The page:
In two cases decided last Friday, the Supreme Judicial Court clarified requirements for proof in rape cases in which lack of consent due to intoxication is an issue.

In Comm. v. Blache, the court ruled that jury instructions should clearly explain the following two requirements:
  1. that the intoxication rendered the complainant incapable of consent. Jury instructions must make clear that "for the Commonwealth to meet its burden of proof on the complainant's nonconsent by establishing that she was incapable of consenting, the Commonwealth must show not simply that she lacked sobriety or was intoxicated, but that as a result of the alcohol and drugs she consumed, the complainant's physical or mental condition was so impaired that she could not consent."
  2. that the defendant "knew or reasonably should have known that the complainant's condition rendered her incapable of consenting." This second element is a new requirement, and the court ruled that "we will not give the new rule retroactive effect, but apply it solely to trials occurring after the issuance of the rescript in this case."
In Comm. v. Urban the court held that "The instruction in this case, like the instruction in Blache, failed to clarify that an extreme degree of intoxication is required before the incapacity rule will apply...The risk is too great that they may have interpreted it to mean that a finding of intoxication of any degree, like a finding of unconsciousness, for example, vitiates consent as a matter of law."

More information and links to laws and other cases can be found at Mass. Law About Rape and Sexual Assault.

Tuesday, February 05, 2008

W-2 Problems

We've been receiving questions this week on the provision of W-2 forms by employers.

According to the IRS, employers must send W-2 forms to their employees by January 31.

If you do not receive the form by February 15, or if the form you received is incorrect and the employer will not correct it, the IRS advises: "contact the IRS at (800) 829-1040. An IRS representative can initiate a Form W-2 (PDF) complaint. Form 4598, Form W-2 or 1099 Not Received or Incorrect, will be sent to the employer and a copy will be sent to you along with Form 4852 (PDF), Substitute for Form W-2, Wage and Tax Statement, or Form 1099-R, Distributions from Pensions, Annuities, Retirement or Profit-Sharing Plans, IRAs, Insurance Contracts, etc. The copy that the employer receives will advise him or her of the employer's responsibilities to provide a correct Form W-2 (PDF) and of the penalties for failure to do so. "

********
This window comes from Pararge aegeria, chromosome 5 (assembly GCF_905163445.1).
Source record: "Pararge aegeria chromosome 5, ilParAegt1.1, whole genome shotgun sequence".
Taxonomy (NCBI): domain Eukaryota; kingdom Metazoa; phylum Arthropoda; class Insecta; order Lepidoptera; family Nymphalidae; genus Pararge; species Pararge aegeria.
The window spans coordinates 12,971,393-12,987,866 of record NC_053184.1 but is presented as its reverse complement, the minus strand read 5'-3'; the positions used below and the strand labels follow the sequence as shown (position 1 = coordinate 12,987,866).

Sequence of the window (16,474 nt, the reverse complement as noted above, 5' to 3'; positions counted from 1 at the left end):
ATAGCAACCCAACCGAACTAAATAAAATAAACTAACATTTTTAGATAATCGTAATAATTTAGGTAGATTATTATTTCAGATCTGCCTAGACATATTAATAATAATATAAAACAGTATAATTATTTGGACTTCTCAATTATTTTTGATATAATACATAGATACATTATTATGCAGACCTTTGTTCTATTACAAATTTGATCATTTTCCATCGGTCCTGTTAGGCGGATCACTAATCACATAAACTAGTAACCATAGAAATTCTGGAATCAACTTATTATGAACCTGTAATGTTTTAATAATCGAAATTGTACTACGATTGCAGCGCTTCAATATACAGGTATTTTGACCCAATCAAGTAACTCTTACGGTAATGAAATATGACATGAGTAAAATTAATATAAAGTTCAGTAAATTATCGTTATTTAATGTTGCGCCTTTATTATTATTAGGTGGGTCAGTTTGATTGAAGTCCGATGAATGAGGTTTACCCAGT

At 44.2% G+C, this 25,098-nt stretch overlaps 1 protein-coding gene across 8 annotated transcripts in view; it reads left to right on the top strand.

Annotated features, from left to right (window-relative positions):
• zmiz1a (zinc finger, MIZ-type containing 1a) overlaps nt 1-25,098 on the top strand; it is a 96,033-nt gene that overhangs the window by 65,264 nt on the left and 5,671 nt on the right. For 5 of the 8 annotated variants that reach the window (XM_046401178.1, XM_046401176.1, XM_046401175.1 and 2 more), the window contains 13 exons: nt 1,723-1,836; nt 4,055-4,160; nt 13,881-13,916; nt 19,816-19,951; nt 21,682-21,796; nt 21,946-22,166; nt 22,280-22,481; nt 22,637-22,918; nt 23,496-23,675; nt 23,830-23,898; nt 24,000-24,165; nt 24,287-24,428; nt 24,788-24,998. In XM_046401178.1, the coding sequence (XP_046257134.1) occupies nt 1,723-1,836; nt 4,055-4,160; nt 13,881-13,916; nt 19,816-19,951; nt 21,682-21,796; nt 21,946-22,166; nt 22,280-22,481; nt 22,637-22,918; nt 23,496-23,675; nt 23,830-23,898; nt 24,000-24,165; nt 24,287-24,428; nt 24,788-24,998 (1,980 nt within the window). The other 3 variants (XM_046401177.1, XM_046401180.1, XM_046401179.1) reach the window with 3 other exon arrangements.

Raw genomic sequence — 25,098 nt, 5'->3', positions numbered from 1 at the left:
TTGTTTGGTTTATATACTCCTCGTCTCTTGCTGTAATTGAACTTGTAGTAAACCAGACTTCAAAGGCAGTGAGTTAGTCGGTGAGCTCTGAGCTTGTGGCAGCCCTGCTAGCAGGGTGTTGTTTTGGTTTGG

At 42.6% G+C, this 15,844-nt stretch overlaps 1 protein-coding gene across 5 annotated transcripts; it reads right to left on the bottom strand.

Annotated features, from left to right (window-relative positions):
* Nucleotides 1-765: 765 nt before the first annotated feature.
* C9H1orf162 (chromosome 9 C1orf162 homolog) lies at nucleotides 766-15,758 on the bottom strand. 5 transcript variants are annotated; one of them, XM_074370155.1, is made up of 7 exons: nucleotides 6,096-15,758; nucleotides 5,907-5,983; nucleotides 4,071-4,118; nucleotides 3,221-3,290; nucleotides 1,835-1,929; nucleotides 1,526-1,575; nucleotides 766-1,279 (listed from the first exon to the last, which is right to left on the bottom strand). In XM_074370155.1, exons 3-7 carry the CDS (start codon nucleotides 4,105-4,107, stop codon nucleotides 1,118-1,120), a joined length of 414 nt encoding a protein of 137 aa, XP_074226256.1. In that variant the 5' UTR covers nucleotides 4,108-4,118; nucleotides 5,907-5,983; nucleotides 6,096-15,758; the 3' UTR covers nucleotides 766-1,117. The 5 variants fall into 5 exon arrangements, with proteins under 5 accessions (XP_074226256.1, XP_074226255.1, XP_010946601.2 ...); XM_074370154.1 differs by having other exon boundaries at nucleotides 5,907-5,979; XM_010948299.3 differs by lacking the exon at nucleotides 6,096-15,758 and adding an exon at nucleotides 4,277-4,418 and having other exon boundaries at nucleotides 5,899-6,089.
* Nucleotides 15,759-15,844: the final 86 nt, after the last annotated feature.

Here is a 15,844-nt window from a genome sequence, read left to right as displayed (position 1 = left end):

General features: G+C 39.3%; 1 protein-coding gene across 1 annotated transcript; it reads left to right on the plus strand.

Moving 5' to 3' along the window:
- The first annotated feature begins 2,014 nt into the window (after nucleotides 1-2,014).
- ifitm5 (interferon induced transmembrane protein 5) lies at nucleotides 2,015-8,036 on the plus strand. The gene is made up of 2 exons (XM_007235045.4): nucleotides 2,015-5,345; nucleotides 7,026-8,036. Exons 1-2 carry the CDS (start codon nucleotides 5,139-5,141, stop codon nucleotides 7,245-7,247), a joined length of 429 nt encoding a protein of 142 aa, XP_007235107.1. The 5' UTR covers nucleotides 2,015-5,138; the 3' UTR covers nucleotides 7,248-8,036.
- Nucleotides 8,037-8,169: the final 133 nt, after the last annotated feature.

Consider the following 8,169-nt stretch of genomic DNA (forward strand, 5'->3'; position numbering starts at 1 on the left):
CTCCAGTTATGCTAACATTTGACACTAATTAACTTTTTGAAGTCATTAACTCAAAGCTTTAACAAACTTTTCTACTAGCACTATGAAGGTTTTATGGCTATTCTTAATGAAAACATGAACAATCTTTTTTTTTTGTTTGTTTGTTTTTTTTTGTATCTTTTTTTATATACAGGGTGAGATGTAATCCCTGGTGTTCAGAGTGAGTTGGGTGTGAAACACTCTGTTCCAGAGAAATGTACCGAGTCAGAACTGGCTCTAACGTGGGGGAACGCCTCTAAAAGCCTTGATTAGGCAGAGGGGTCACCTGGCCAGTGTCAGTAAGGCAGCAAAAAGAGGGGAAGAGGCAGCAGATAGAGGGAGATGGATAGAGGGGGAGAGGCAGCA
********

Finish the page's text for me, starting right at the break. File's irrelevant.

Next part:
Monday, February 04, 2008

CORI Reform

Last month, Governor Deval Patrick introduced legislation, H4476, designed to limit the use of Criminal Offender Record Information (CORI) in certain circumstances. Under current law, a person can request their criminal record be sealed after fifteen years for a felony conviction or ten years for misdemeanors. The new law would prohibit sealing of sex offenses, but would allow sealing of a felony record after ten years, and a misdemeanor after five. "To further improve employment prospects, the bill directs the CHSB not to provide CORI-certified employers access to records that are eligible for sealing under the new timelines" but criminal justice agencies would continue to be given full access to sealed records.

In his press release, “CORI was never intended to turn every offense into a life sentence,” said Governor Patrick. “All but a handful of people incarcerated are eventually released, and they need to get back to work. These reforms require decision-makers to make an individual determination about whether an applicant is rehabilitated, rather than excluding ex-offenders categorically. If we want to reduce crime and help people re-integrate successfully, this is a smarter approach.”

The Massachusetts Bar Association supports the proposal, which has been referred to the Joint Committee on the Judiciary.

Much more information on CORI is available at our Mass. Law About Criminal Records.

Friday, February 01, 2008

Proposals to Decriminalize Marijuana

There is some movement in Massachusetts toward decriminalization of possession of small amounts of marijuana. In 2007, a ballot initiative proposed by the Committee for Sensible Marijuana Policy collected 80,372 signatures, considerably more than the 66,593 required to submit the measure to the legislature for debate. The legislature now has until early May to act on the measure. If they fail to do so, "another 11,099 voter signatures must be gathered by June 18 for the proposal to make the November ballot," according to the Boston Herald. The initiative provides that a person in possession of less than one ounce of marijuana would be subject to "civil penalty of one hundred dollars and forfeiture of the marihuana, but not to any other form of criminal or civil punishment or disqualification."

There are also two bills pending in the legislature, S1121 and S1011, which propose fines, rather than jail time, for possession of less than an ounce of marijuana.

According to the Massachusetts Cannabis Reform Coalition, "on Tuesday, March 4th, on or after 1 pm (Room TBA), the Judiciary Committee will be taking testimony on both the State Initiative and our Decrim Legislation."